The Stanley Cup finals are the best time of the year to be a hockey fan or a hockey bettor. The play is brilliant, the emotion is highly charged, and teams can and will do anything to win. It is great theater, and it is capped by the best trophy presentation and celebration in sports. If you want to bet on the finals and win then it is important that you avoid making any big mistakes with your bets. Here are five common mistakes bettors make when betting on the Stanley Cup finals:
Underestimating the importance of the goalie – There is no single bigger factor in playoff hockey than the goaltenders. Unlike any other position in any major North American sport the goaltender has the singular ability to win or lose championships. If you look at every team that has won the Stanley Cup it is almost certain that you will see a very hot goalie on the roster. The single biggest factor in handicapping the Stanley Cup finals, then, is the play of the goalies. It’s important to remember here, though, that only the short term matters. You have to ignore how they did in the regular season, how they have done in their career against this opponent, how their GAA or save percentage compares with the opponent, and so on. All that matters is how well they have been playing in the playoffs and how confident you are that that play is sustainable in the most intense of situations. It’s also very important to remember that the best goalie of the moment may not be the best goalie overall. There are many examples of a case where a young or undistinguished goalie has become an unlikely star in the playoffs.
Believing too much in momentum – I am skeptical about the significance of momentum at the best of times. In the Stanley Cup finals I think it is almost totally irrelevant. Each one of the games in the series is a unique event in and of itself. The players view the games with such importance, and the coaches are so focused on being ready for the games, that the idea that what happened in the last game will have a defining impact on what happens now just doesn’t make sense. If it is a factor at all then it ranks so far below so many other factors that it is all but irrelevant.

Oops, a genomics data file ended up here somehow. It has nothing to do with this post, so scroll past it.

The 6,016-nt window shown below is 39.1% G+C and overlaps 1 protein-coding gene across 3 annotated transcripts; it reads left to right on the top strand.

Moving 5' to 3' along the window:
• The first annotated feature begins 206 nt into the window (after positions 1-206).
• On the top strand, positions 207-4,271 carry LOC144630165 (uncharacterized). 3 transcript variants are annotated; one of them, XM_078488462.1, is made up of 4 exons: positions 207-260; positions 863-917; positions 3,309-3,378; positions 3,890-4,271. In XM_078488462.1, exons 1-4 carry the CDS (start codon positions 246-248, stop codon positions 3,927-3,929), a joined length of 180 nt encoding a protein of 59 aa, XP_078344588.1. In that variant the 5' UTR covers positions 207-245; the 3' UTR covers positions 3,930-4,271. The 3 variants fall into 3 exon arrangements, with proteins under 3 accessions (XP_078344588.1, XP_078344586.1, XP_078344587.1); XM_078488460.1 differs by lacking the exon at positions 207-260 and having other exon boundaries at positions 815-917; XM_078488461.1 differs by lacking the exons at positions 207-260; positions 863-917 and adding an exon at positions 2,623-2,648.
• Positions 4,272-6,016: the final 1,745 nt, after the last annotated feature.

Undervaluing emotion – A lot of these players have been focused on playing in this series for years. If they are Canadians – as the majority of players in the league are – then they have been dreaming of hoisting the Cup since just after they learned to walk. This is an intense and intensely emotional journey for these players. In that situation an emotional event can have a dramatic impact on a game or even a series. One clear example of this came in the 2011 Finals. Boston had lost the first two games of the series in dramatic fashion to Vancouver and was in danger of digging a massive hole. In the first period of the third game Vancouver defenseman Aaron Rome knocked Nathan Horton out with a brutal illegal hit. The Bruins were understandably furious, and it was that anger that fueled them to an incredibly dominant 8-1 win in the game. When teams are so closely matched and so talented emotion can be, and often is, the deciding factor.
Reacting too much to injury reports – If I hear about a player fighting an injury situation in October then I might be concerned. By the time the playoffs are almost over, though, every player is hurt. It’s just inevitable. Trainers get good at helping guys manage pain, and players play through a lot of it based on their emotion and will as well. Players are going to look to perform as well as they can regardless of their injury status. Besides, in the playoffs teams are absolutely not going to provide accurate injury reports anyway, so relying on anything you read or hear is dangerous. If a player is playing then it’s dangerous to make too many assumptions about how limited they may be.
Over-thinking – People often want to make handicapping the finals harder than it has to be. Ultimately the team that is deeper, playing better, and has better goaltending is going to win. Instead of looking at dozens of different factors when trying to find a winner just boil it down to the basics. That alone will give you an edge over the large majority of other bettors.